Steve Jobs by Walter Isaacson is a great biography about a fascinating man. Much of the press about the book focuses on bad behavior, and I suppose no one should expect more. I know I wanted to assume Steve Jobs was a nice fellow, and I suspect I had plenty of company. In fact, the evidence suggests that, at best, Mr. Jobs could be charming when he felt like it, and that feeling like being charming consumed a very small part of many days. The media likes contra-stories, of course, so this is a lollapalooza!
So what’s the real takeaway? The Apple Marketing Philosphy, a one page lesson plan for successful marketing, written by Mike Markkula. Mr. Markkula, an Apple angel investor and executive who is a big-time Silicon Valley success, provided major assistance to Apple in its formative years. The Philosophy–I haven’t been able to locate it, so I’m basing my comments on quotes from the biography and web sources–is comprised of three points: empathizing with customer needs; focusing on only key matters; and imputing core aspects of products within packaging. Put even more simply, put customer needs first (which means, of course, understanding your customers at a very deep level), focus on meeting those needs, and make sure your customers know what you’re doing in every possible way. If these core values are present, and you have some ability (and plenty of luck), success will come.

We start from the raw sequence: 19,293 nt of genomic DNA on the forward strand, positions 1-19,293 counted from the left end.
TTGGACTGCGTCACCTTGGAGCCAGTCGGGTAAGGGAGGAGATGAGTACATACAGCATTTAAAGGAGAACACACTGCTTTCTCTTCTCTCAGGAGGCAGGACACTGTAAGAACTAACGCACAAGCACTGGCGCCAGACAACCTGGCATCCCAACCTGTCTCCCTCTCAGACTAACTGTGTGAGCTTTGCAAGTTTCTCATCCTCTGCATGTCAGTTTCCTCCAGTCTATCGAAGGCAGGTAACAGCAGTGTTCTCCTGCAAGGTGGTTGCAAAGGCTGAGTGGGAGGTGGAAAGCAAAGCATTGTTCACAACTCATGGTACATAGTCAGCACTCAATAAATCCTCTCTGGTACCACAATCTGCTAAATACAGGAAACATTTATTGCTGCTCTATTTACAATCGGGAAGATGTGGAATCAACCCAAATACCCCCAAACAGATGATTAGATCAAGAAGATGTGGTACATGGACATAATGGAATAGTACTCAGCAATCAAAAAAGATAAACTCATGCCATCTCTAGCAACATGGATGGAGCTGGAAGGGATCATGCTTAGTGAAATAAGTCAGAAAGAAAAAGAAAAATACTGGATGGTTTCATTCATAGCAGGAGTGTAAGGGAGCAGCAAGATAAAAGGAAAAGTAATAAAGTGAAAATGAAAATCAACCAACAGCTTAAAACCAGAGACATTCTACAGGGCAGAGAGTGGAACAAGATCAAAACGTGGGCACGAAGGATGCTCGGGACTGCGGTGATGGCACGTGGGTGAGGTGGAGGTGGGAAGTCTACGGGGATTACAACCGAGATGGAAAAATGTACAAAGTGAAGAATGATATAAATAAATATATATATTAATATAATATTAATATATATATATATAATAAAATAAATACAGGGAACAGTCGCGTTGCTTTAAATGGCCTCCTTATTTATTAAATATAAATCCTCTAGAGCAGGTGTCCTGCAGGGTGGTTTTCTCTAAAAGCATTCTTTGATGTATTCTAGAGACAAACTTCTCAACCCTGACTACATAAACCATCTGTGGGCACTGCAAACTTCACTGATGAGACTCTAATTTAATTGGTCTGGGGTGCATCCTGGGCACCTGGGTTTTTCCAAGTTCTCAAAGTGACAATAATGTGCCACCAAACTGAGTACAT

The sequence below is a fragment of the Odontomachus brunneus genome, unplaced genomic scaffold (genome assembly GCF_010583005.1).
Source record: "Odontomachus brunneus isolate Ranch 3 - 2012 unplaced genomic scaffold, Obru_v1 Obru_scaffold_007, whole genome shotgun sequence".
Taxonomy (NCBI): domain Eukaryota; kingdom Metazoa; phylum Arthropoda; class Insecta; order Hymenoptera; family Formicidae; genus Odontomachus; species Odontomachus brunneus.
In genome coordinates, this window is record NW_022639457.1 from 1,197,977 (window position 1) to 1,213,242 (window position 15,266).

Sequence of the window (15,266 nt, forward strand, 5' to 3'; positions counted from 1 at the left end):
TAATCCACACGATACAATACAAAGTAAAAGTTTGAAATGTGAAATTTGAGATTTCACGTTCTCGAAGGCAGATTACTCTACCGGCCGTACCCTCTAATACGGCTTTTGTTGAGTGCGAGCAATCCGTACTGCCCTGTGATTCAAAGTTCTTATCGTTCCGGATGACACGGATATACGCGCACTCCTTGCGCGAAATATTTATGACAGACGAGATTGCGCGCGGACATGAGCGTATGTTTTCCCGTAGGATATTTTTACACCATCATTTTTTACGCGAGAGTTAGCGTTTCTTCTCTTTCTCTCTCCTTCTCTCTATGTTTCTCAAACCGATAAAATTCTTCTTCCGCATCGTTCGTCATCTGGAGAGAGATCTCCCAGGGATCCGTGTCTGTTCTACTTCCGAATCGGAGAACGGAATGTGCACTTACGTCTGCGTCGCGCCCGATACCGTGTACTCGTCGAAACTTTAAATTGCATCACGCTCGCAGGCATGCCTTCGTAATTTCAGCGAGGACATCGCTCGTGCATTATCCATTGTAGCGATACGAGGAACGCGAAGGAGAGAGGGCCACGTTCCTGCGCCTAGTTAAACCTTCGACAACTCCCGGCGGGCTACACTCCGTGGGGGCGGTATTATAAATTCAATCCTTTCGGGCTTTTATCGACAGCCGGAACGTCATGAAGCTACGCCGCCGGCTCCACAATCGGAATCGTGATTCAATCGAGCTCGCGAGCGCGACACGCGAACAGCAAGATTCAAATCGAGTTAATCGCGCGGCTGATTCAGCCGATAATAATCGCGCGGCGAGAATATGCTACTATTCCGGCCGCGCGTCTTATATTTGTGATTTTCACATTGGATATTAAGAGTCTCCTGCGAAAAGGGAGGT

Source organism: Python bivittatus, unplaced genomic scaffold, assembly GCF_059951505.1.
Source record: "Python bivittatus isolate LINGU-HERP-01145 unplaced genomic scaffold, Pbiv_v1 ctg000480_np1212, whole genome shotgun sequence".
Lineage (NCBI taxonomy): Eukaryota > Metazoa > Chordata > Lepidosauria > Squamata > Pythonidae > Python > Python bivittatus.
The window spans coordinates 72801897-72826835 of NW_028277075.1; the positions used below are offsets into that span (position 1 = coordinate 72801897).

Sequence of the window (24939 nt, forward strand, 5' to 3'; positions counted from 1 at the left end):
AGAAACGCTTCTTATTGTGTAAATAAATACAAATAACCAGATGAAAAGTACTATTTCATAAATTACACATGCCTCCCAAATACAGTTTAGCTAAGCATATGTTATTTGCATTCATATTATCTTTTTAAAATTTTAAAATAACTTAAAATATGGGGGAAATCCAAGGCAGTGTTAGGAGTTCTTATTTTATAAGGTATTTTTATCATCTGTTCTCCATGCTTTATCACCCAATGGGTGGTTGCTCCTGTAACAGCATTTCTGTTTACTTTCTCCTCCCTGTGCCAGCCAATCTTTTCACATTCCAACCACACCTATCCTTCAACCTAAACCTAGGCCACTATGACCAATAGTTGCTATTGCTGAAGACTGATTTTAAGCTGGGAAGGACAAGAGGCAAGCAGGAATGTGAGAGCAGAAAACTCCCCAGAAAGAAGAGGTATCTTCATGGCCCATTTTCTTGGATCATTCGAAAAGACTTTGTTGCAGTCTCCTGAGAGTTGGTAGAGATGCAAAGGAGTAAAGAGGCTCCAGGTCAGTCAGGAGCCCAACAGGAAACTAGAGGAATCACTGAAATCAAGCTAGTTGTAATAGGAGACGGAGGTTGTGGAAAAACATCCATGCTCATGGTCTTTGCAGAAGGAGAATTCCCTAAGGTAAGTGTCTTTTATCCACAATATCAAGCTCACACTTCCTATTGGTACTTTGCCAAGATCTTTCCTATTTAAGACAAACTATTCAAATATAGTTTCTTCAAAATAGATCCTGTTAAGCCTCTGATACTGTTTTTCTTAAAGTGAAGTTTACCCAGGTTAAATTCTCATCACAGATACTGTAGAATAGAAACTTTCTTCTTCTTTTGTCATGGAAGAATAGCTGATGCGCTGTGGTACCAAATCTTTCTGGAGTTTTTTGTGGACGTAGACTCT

Translatable lessons? Absolutely! I don’t suppose any healthy individual can be as focused as Mr. Jobs was, but I know I can improve my ability to understand my customers and their needs–I call them clients, and they’re buying services, but so what–and that I can package what I do in ways that help people better appreciate the services they are obtaining. New goal for the new year!!!